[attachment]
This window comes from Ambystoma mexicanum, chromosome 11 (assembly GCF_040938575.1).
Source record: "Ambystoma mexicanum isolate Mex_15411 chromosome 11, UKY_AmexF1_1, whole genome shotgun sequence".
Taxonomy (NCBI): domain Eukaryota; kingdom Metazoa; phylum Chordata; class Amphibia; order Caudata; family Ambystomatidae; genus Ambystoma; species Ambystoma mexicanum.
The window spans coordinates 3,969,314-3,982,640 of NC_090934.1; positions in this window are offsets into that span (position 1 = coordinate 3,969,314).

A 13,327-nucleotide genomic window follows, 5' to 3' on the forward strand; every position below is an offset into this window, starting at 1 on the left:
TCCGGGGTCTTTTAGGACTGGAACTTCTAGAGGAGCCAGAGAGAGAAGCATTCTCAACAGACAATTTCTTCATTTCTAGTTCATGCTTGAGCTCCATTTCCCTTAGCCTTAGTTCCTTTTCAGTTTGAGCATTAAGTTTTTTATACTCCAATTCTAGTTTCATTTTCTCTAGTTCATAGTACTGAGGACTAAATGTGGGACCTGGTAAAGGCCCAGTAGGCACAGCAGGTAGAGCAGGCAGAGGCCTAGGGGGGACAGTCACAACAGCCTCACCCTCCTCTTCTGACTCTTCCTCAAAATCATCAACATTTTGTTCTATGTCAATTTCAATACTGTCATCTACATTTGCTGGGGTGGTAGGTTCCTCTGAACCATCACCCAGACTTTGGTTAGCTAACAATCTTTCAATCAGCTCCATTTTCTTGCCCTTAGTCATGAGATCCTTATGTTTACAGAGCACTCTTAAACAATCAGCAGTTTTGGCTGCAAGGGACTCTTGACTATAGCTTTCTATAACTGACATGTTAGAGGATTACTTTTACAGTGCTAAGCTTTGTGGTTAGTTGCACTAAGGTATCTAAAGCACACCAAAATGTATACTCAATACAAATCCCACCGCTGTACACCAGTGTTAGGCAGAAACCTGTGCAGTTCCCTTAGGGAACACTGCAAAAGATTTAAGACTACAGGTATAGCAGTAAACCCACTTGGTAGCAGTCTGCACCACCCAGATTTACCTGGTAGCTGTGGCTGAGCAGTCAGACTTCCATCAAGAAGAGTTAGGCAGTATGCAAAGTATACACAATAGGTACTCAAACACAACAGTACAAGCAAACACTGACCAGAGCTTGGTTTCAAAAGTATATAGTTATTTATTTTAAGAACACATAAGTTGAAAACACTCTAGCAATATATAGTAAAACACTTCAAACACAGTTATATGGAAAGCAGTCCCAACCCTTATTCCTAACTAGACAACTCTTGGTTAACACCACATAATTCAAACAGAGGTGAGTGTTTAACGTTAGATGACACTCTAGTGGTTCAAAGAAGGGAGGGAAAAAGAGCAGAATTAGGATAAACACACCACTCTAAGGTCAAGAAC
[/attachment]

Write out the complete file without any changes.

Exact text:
This window comes from Ambystoma mexicanum, chromosome 11 (assembly GCF_040938575.1).
Source record: "Ambystoma mexicanum isolate Mex_15411 chromosome 11, UKY_AmexF1_1, whole genome shotgun sequence".
Taxonomy (NCBI): domain Eukaryota; kingdom Metazoa; phylum Chordata; class Amphibia; order Caudata; family Ambystomatidae; genus Ambystoma; species Ambystoma mexicanum.
The window spans coordinates 3,969,314-3,982,640 of NC_090934.1; positions in this window are offsets into that span (position 1 = coordinate 3,969,314).

A 13,327-nucleotide genomic window follows, 5' to 3' on the forward strand; every position below is an offset into this window, starting at 1 on the left:
TCCGGGGTCTTTTAGGACTGGAACTTCTAGAGGAGCCAGAGAGAGAAGCATTCTCAACAGACAATTTCTTCATTTCTAGTTCATGCTTGAGCTCCATTTCCCTTAGCCTTAGTTCCTTTTCAGTTTGAGCATTAAGTTTTTTATACTCCAATTCTAGTTTCATTTTCTCTAGTTCATAGTACTGAGGACTAAATGTGGGACCTGGTAAAGGCCCAGTAGGCACAGCAGGTAGAGCAGGCAGAGGCCTAGGGGGGACAGTCACAACAGCCTCACCCTCCTCTTCTGACTCTTCCTCAAAATCATCAACATTTTGTTCTATGTCAATTTCAATACTGTCATCTACATTTGCTGGGGTGGTAGGTTCCTCTGAACCATCACCCAGACTTTGGTTAGCTAACAATCTTTCAATCAGCTCCATTTTCTTGCCCTTAGTCATGAGATCCTTATGTTTACAGAGCACTCTTAAACAATCAGCAGTTTTGGCTGCAAGGGACTCTTGACTATAGCTTTCTATAACTGACATGTTAGAGGATTACTTTTACAGTGCTAAGCTTTGTGGTTAGTTGCACTAAGGTATCTAAAGCACACCAAAATGTATACTCAATACAAATCCCACCGCTGTACACCAGTGTTAGGCAGAAACCTGTGCAGTTCCCTTAGGGAACACTGCAAAAGATTTAAGACTACAGGTATAGCAGTAAACCCACTTGGTAGCAGTCTGCACCACCCAGATTTACCTGGTAGCTGTGGCTGAGCAGTCAGACTTCCATCAAGAAGAGTTAGGCAGTATGCAAAGTATACACAATAGGTACTCAAACACAACAGTACAAGCAAACACTGACCAGAGCTTGGTTTCAAAAGTATATAGTTATTTATTTTAAGAACACATAAGTTGAAAACACTCTAGCAATATATAGTAAAACACTTCAAACACAGTTATATGGAAAGCAGTCCCAACCCTTATTCCTAACTAGACAACTCTTGGTTAACACCACATAATTCAAACAGAGGTGAGTGTTTAACGTTAGATGACACTCTAGTGGTTCAAAGAAGGGAGGGAAAAAGAGCAGAATTAGGATAAACACACCACTCTAAGGTCAAGAAC